Speed Up Your Workflow With Git Aliases

Git aliases

Git aliases can help you save time by saving your favorite commands (and complicated options) into one terse command. These aliases can be simple as a single letter to stand in place of a complicated set of options. You will learn more about aliases below, including what they are, how they work, example aliases, and where to put them in your Git configuration.

Simple Commands and Complex Options

One of the things you will notice when using Git is that there are so many commands but perhaps only small handful that you will use regularly. And those commands you use regularly come with a variety of complicated options that expand that command. The git log command, for example, gives you a complete log of your project, but you have over a hundred different options and customizable arguments for this one simple command. While it’s not too difficult to remember git log it might be more difficult to remember git log --graph --decorate --oneline --all. And, even if you could remember all of those options you probably would not want to type the whole thing every time. This is a perfect instance in which a simple alias can be very helpful.

How To Create Git Aliases

The easiest way to create custom Git aliases for your workflow is to add them to your Git configuration file. Below, you will see an example of a very simple Git configuration file. This is what you would use as a local level configuration. These values will not interfere with configuration in an individual project (.git/config).

[user]
name = Joe Example
email = [email protected]

[alias]
st = status
logg = log --graph --decorate --oneline --all
cm = commit
df = diff
dfs = diff --staged

[core]
editor = emacs

Example Alias For Detailed Log

Notice all of the aliases in the configuration above. Instead of typing git status, the first alias in this list allows you to simply type git st. Maybe that’s not the biggest time saver, but take a look at logg, this extended variation of git log will give you all the extra options to produce a more minimalist, descriptive, and colorful log output.

So instead of typing this:

git log --graph --decorate --oneline --all

You can simply type:

git logg

In this example, the shortcut alias provided reads “logg”, with the extra “g” meant to distinguish the alias from the actual git log command. This gives you both options, but you can name your alias anything you want. You could even name it “log” to outright replace the default log behavior.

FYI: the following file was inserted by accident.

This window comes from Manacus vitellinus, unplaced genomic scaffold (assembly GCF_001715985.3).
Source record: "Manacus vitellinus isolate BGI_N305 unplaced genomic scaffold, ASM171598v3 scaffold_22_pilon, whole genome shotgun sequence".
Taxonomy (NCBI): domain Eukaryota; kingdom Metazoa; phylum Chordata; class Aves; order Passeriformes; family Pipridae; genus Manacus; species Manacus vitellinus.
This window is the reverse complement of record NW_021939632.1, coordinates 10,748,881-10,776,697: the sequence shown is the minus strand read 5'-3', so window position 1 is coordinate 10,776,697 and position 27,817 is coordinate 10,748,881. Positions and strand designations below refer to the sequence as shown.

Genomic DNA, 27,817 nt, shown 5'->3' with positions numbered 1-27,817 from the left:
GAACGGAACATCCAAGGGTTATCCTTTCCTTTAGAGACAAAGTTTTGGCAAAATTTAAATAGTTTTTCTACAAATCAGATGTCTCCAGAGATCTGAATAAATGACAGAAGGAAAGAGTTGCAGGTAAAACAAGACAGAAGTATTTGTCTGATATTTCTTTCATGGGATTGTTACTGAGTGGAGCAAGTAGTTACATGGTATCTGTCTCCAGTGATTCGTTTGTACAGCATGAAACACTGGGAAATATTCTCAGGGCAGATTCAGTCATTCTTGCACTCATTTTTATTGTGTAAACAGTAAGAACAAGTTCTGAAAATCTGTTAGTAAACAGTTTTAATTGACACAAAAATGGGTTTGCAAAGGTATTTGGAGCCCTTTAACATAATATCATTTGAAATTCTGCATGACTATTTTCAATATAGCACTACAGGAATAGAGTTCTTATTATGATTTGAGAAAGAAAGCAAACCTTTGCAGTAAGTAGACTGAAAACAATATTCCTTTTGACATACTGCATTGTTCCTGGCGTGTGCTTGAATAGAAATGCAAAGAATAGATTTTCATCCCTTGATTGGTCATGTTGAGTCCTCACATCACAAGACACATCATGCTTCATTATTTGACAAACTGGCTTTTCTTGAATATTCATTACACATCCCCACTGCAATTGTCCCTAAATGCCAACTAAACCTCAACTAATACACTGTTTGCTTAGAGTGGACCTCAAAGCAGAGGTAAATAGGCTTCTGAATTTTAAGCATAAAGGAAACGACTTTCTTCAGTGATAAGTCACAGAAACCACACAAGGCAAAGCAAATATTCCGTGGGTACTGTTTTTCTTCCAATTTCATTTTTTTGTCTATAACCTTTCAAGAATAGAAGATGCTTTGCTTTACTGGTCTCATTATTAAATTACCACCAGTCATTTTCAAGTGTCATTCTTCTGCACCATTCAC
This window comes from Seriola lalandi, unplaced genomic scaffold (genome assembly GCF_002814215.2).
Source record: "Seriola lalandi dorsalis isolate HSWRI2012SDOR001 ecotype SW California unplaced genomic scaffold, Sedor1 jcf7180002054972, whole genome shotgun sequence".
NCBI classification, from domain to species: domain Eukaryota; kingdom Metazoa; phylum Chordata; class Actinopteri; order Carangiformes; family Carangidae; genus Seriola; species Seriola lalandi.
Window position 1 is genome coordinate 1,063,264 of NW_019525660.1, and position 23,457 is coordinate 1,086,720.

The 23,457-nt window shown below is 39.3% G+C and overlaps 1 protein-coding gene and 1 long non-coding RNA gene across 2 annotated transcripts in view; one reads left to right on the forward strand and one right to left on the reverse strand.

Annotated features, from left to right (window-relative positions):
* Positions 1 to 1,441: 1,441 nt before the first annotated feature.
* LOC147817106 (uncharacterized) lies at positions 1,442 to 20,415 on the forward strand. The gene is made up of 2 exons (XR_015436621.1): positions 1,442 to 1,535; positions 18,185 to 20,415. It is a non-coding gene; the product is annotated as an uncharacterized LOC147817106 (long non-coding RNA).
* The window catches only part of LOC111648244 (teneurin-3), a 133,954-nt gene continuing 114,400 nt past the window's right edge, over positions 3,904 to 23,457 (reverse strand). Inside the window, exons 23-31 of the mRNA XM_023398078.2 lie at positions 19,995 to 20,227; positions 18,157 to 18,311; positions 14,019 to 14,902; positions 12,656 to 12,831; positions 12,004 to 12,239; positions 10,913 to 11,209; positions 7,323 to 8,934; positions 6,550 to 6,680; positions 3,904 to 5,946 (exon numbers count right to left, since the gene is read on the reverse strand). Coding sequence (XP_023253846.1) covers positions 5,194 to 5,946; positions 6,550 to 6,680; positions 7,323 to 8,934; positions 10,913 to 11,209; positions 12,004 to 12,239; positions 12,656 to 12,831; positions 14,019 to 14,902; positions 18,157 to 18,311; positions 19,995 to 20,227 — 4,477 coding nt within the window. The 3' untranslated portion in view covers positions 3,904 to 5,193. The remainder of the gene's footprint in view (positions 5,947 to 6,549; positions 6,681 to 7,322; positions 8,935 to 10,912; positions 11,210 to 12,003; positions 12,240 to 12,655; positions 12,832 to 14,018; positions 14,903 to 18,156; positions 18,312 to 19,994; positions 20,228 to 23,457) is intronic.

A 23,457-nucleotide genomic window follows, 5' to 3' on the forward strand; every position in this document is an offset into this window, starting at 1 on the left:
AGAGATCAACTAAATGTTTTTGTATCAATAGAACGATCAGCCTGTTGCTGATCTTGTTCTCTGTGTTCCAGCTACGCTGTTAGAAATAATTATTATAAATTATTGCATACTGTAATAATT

“Git Add Alias” On The Fly

You can also add aliases without having to create entries in your configuration file. You can create aliases on the fly, and they will be added to the system wide list of aliases following this format:

git config --global alias.<alias> <full command>

Here are some examples put forth in the Git documentation:

$ git config --global alias.co checkout
$ git config --global alias.br branch
$ git config --global alias.ci commit
$ git config --global alias.st status

So that’s how you can use Git aliases in your configuration to speed up your Git workflow. What’s the next step on your Git journey?

CM
Christopher Maiorana Content Writer II

Christopher Maiorana joined the InMotion community team in 2015 and regularly dispenses tips and tricks in the Support Center, Community Q&A, and the InMotion Hosting Blog.

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2 Comments

  • Is this useful if I wanted to replicate the old Macros used in Basic programming. Where we could string together a set of commands and use a single key to execute all commands. Need something like this yesterday. Thank you, Rob

    • Hi, Rob! Aliases are similar to macros, but they’re really only relevant for Git commands in this context. For writing more general aliases, you might want to add them to your Bash configuration. For more complicated procedures, writing a Bash script will probably be most efficient. If you’re programming, you should check and see what macro features are available in your text editor. I like to mess around with Visual Studio Code, which has a lot of hotkey features built in, and I know the author of this article is a big fan of Emacs which has a ton of macro-based tools available. Hope that helps!

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